Vimeo offered every film premiering at the Toronto Film Festival $10,000 if they elected to go on-sale via Vimeo’s On Demand service before any other digital movie provider. That means you iTunes, Netflix, Amazon and others.
How did that turn out?
Thirteen of them bit, according to a release distributed by the company Monday. Vimeo will have the rights exclusively for 30 days, at which point the films could also appear on other services. The film would also have to remain on Vimeo On Demand for at least two years.
The first of those movies, “Little Feet,” is already available for pre-sale. The rest will be available some time between now and May.
The real question for Vimeo is whether this initiative has any lasting effect. It is impressive to sell 13 movies from one of the year’s premiere film festivals, but few of these titles will draw a big crowd. Vimeo needs prominent filmmakers or films with A-list casts to convince more people approach Vimeo as top destination for buying movies.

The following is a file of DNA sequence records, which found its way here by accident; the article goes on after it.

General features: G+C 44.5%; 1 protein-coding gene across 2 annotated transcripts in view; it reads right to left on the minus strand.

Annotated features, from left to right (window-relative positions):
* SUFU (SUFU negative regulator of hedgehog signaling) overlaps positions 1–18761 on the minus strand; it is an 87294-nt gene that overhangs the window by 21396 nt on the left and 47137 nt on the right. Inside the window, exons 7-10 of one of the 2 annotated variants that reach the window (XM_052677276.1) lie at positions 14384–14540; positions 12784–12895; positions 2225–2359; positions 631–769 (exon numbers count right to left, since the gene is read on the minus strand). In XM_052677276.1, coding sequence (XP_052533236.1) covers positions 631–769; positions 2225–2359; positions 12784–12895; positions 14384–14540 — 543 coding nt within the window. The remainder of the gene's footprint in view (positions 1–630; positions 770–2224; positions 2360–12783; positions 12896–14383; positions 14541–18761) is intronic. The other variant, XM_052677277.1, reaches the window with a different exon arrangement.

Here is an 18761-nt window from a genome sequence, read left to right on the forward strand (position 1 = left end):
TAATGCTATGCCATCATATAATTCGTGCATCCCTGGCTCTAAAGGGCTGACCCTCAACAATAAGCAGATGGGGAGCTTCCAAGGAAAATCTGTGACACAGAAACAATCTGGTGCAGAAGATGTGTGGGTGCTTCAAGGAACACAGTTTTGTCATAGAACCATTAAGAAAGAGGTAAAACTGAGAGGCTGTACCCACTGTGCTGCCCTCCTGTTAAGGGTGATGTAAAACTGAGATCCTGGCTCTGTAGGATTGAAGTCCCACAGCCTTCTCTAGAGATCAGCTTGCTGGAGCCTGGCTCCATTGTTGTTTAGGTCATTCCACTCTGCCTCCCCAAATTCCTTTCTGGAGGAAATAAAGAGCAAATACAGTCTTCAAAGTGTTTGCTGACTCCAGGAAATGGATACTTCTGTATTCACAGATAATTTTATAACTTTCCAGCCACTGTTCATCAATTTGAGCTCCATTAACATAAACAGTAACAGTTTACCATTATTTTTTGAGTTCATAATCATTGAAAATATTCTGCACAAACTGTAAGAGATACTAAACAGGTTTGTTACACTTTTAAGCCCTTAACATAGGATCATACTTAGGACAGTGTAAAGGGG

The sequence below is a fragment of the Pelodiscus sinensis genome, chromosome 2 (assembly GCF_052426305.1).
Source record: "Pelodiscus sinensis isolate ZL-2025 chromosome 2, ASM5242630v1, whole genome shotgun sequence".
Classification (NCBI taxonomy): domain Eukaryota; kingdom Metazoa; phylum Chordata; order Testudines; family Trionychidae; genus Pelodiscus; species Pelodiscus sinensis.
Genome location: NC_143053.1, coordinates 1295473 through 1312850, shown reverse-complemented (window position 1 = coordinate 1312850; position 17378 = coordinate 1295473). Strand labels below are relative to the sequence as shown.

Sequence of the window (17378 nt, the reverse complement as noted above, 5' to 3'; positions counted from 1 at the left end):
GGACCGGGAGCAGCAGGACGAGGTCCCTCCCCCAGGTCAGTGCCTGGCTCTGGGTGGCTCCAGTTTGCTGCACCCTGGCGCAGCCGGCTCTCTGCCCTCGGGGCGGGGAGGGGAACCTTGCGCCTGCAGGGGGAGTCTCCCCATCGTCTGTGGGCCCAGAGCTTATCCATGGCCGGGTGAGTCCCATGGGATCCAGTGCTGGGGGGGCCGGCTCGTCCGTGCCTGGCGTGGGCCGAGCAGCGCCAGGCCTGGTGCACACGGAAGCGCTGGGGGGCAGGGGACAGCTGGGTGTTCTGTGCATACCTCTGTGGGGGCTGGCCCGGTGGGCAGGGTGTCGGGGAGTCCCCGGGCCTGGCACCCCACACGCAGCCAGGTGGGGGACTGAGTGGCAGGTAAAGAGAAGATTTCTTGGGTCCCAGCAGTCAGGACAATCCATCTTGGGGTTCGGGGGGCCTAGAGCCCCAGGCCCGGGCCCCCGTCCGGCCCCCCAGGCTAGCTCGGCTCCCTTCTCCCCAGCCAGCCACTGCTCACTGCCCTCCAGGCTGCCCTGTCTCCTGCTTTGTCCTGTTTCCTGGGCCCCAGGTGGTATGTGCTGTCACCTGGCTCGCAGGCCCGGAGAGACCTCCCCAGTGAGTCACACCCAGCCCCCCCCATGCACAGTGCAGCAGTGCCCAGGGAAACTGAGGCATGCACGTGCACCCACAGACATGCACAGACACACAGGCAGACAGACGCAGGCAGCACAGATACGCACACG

The company is working hard at it. Its catalog has surpassed 5,000 titles and the company just launched a new player that permits a viewer to buy a movie from where the player is embedded.
Now Vimeo needs a real splash. CEO Kerry Trainor recently told TheWrap the company would have some news out of the upcoming Sundance Film Festival, where Vimeo is hosting a series of events.
That’s a good place to start buying.
Here are the 13 movies premiering on Vimeo on Demand:
- Asphalt Watches, directed by Shayne Ehman and Seth Scriver
- Cinemanovels, directed by Terry Miles
- Empire of Dirt, directed by Peter Stebbings
- Faroeste Caboclo (Brazilian Western), directed by René Sampaio
- Gente en Sitios (People in places), directed by Juan Cavestany
- Ladder to Damascus, directed by Mohamad Malas
- Little Feet, directed by Alexandre Rockwelll
- Palestine Stereo, directed by Rashid Masharawi
- Standing Aside Watching, directed by Yorgos Servetas
- The Animal Project, directed by Ingrid Veninger
- This is Sanlitun, directed by Robert I. Douglas
- Une Jeune Fille (A Journey), directed by Catherine Martin
- Wild Duck, directed by Yannis Sakaridis